For the past four years, I been explicitly working on one project. The project, my dissertation, has developed sporadically and in unexpected ways. My topic has changed radically in four years; it is an unrecognizable distant relative. I’m rather happy with that as where I began was taking me in directions I did not really wish to venture (like, for example, away from STS–and that’s a big tent–and toward a more strictly-Education focus).
I still feel pulled by articles about online education, how it can and should be approached and utilized. I also recognize the tugging on my imagination whenever I hear about or consider STS pedagogy. I want to write, elaborate upon, explore, and, hopefully, offer insights into those areas. No one has told me I cannot. Yet I demure, knowing that I abandoned those paths once. I must have had decent reasons.
I did. I still do. Those topics, particularly the latter, are not resolving themselves. Sufficiently intelligent people are working on them, and if I had anything to offer, I would have produced it already. I have not.
This past year I left the place I have lived the longest in my life. In that I still had to finish the dissertation, I never really escaped. My weekly/monthly emails traveled back there even as I did not. My ideas, developed in my dissertation and in that town, are tethered there still. After so long working on one thing, and not finishing it, some rightly thought I was abandoning the project, the ideas, the goal.
Looking back now, I think I needed to leave. Of course, I would say that. Indeed, I have said that. More than a time or two: after leaving Cali the first time, Flag, Oaxaca, and D.F. My relationships have term limits. Be they towns, people, or ideas, my relationships sputter after a few years. In no way do I mean to ‘passive voice’ that tendency: I know I am the one making them fail. Strangely, though, I am ok with that.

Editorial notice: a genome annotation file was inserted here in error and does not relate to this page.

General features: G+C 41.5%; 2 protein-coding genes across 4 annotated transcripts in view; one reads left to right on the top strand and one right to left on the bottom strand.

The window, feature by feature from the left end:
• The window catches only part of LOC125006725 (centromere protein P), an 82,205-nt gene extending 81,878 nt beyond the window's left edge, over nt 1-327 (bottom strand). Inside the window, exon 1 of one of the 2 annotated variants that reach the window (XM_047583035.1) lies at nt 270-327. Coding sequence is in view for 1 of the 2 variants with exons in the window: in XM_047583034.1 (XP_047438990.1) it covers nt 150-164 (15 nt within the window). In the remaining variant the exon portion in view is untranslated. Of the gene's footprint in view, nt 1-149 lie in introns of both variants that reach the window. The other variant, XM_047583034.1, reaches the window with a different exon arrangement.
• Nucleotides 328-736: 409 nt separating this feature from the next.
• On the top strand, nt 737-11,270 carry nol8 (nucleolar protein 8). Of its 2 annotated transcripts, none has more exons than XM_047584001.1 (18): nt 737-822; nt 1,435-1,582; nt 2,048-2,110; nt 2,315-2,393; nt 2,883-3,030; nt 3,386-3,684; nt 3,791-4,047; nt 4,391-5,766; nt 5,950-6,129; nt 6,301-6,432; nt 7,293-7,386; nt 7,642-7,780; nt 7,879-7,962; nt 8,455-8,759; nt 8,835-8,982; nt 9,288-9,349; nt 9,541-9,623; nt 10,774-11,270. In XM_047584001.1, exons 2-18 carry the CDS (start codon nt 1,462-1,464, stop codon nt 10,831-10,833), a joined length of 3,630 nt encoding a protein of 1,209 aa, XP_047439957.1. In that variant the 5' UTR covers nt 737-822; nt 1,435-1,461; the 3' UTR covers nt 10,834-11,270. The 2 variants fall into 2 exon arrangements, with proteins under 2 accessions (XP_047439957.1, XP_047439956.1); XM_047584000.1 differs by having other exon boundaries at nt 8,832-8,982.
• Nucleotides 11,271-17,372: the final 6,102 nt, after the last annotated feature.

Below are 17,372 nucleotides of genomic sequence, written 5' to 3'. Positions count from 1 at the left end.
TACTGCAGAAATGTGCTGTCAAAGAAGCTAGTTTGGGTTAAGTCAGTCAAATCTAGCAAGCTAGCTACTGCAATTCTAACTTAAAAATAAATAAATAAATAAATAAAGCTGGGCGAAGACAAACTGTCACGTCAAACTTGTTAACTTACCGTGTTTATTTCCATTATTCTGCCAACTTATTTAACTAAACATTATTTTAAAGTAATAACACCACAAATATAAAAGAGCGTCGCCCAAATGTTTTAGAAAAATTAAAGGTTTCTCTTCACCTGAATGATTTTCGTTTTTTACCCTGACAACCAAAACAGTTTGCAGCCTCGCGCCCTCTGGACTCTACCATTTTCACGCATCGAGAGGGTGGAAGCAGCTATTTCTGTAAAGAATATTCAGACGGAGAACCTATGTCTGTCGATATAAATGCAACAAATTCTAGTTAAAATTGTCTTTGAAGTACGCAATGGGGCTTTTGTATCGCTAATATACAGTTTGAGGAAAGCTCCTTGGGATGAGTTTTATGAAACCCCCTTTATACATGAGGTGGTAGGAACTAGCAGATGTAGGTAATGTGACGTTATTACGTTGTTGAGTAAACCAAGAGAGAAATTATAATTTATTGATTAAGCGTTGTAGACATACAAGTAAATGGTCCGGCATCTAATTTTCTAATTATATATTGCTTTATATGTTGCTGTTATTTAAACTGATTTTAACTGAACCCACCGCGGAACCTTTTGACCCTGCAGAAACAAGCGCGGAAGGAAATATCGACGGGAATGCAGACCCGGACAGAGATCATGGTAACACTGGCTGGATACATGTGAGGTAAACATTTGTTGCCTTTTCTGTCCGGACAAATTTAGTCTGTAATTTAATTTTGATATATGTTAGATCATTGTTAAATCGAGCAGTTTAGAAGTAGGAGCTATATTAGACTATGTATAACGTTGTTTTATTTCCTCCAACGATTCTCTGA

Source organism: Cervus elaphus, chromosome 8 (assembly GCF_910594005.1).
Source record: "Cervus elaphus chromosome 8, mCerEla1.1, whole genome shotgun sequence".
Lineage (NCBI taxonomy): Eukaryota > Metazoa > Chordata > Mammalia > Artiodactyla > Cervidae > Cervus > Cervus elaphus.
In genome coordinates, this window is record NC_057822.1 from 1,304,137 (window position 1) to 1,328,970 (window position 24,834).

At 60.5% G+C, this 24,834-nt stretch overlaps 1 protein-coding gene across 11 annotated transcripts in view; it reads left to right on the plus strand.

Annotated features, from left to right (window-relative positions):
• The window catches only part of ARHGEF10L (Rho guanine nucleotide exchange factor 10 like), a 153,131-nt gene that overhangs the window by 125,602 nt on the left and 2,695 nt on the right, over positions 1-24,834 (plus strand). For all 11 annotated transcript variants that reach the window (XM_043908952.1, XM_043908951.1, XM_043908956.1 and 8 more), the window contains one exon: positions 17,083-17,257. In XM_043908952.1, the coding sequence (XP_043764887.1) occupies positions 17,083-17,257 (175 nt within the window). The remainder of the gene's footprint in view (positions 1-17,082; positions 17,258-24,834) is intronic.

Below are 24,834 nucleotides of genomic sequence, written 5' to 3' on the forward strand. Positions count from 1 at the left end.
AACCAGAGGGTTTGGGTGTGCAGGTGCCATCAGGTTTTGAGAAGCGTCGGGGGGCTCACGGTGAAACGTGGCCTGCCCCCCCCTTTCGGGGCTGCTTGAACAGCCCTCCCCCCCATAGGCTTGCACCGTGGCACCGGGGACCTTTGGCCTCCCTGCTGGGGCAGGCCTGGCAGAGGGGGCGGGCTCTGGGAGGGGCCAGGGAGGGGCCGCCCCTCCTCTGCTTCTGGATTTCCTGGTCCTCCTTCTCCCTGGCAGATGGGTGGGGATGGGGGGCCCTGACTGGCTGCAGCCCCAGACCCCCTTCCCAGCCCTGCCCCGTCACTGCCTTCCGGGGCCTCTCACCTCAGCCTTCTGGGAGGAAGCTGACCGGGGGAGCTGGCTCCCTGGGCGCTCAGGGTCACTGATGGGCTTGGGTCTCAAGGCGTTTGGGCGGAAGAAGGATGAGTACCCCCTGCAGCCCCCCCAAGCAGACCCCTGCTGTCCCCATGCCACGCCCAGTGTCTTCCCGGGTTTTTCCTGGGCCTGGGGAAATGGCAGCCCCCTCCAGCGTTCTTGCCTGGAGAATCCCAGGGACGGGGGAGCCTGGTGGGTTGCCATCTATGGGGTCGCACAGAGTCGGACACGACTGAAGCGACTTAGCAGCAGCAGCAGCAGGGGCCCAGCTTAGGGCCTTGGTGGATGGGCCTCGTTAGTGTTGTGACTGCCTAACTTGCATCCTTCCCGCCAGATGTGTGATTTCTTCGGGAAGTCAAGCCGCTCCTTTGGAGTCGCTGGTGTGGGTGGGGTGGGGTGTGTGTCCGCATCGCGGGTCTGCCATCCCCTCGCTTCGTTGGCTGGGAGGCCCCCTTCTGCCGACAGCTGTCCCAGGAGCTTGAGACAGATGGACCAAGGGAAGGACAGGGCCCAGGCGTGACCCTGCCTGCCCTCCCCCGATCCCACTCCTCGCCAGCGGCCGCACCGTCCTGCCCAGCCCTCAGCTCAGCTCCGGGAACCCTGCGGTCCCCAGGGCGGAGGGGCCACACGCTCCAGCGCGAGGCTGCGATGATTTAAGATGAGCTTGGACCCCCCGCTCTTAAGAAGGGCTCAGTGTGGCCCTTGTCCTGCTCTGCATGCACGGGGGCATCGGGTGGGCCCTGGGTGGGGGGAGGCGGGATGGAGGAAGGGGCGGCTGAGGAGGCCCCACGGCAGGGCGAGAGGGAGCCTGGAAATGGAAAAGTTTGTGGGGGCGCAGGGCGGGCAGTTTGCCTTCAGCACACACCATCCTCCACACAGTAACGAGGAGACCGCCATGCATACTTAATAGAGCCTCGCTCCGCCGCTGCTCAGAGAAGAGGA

This topic matters to me now because I might have turned some proverbial corner. I’m still going to leave wherever I am in a limited number of years. I’m still going to flirt with other ideas and even career paths. My promiscuity in these areas, however, might be in the service of a larger, and still present, project. If I get this dissertation right, I’ll be working on it the rest of my life.
Though I will not make the hyperbolic, and simply false, claim that I have been working on some new philosophy, I think the ideas I have been struggling to explicate and understand do constitute a direction I can follow for a long time. It is flexible (read: vague) enough to encompass those intellectual mistresses I unceremoniously dropped some years ago, but it should also shelter the as yet unrealized thoughts I pursue down the road.
All that last sentence really means is that the work I have been doing in recent years is already changing my predilections and penchants: it influences what I read and how I think about what I have read. For one who trades in prose and ideas, such influence is consuming. I have inflicted it on myself. I am glad I have.